In 1921, Ukraine was joined together with the Soviet Union. Just a few years after this Joseph Stalin´s Great Purge began and all Ukrainian´s that spoke of Ukraine’s sovereignty were exiled or killed. Within just 10 years of this as many as 7.5 million Ukrainians died under the Soviet Polices responsibility. This time was later named the Holodomor (Carnes). December 1st 1991, a referendum was held where the people voted for independence, 92% of the population participated. 1994, Ukraine´s first president lost his re-election to Leonid Kuchma. After ten years, scandals about the election surfaced and the people responded with The Orange Revolution. The twenty-third of February 2014 Putin ordered the take-over of Crimea. Freeland called this what might become ´a new cold war`. Since then about 7% of Ukrainian territory remains under Russian occupation and most parts of east-Ukraine got occupied. (Bloc)
All of these four countries have had struggles with corrupt governments ruling over them. The Serbs (FRU) forcefully taking over Kosovo leading to a war of independence, the relocating of the Kurds and the exchange of them for Arabs, Catalonia’s independence taken away from them by Franco in 1939, and Ukraine’s suppression in ´the great purge`.
The Kurds, Catalonia and Ukraine all had uprisings, campaigns or a revolution started by the people. But kosovo did not, they had an independence war that was fought between the Kosovo Liberation Army and the forces of Milesovic. This can, in a way, be seen as an independence movement, but this one, compared to the other three countries, was a war. You could compare the war of independence in Kosovo with ´the Great Purge` in Ukraine as they were both run by some kind of governmental power, both of them could also be seen as wars with one of them being a public war for Kosovo’s independence and the other one being a more discrete war between the nations and the people.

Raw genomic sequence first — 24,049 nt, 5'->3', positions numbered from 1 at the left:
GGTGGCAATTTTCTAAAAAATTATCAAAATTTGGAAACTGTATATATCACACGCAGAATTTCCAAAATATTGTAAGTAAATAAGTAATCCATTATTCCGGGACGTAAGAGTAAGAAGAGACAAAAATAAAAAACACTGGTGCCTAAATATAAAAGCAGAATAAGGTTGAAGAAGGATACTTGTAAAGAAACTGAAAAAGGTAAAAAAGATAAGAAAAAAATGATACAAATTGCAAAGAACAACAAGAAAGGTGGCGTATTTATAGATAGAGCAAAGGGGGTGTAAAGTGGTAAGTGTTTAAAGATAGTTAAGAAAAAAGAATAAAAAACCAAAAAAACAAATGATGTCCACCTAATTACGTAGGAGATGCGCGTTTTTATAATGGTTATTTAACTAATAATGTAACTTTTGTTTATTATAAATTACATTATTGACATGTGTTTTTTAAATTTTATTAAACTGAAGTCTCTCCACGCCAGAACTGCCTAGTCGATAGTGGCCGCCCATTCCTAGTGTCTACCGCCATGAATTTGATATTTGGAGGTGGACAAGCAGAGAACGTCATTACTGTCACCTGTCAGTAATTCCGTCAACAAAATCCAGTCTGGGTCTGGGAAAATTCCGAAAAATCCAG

These four countries have all had support from other powers at some point and have gotten help in their journey, but not many of them have been opposed by another country not being the one they are fighting. This is where you can see a difference between kosovo and the other three countries as Kosovo’s vote for independence was rejected and declared illegal by the Serbs. This decision was supported by Russia which had a big influence on the outcome of it as Russia is a part of the UN and had a veto of great power.
If we now take all of these similarities and differences into consideration, and the fact that Kosovo is the only country that has reached independence, we can see that some methods are more productive than others.
BBC. Catalonia’s Bid for Independence from Spain Explained – BBC News. 2018, p. 3, https://www.bbc.com/news/world-europe-29478415.
—. Who Are the Kurds? – BBC News. 2017, p. 3, https://www.bbc.com/news/world-middle-east-29702440.
Bloc, Soviet. “10 Maps That Explain Ukraine ‘ s Struggle for Independence.” Brookings, vol. 1, no. 1, 2015, p. 2, https://www.brookings.edu/blog/brookings-now/2015/05/21/10-maps-that-explain-ukraines-struggle-for-independence/.
Carnes, Ben. Ukraine’s Long Struggle for Independence: Column. 2014, p. 2, https://eu.usatoday.com/story/opinion/2014/02/18/ben-carnes-ukraine-independence/5588113/.
Rosenberg, Matt. “A Brief History of Kosovo Independence.” Corbis Hstorical, 2018, p. 1, https://www.thoughtco.com/kosovo-independence-overview-1435550.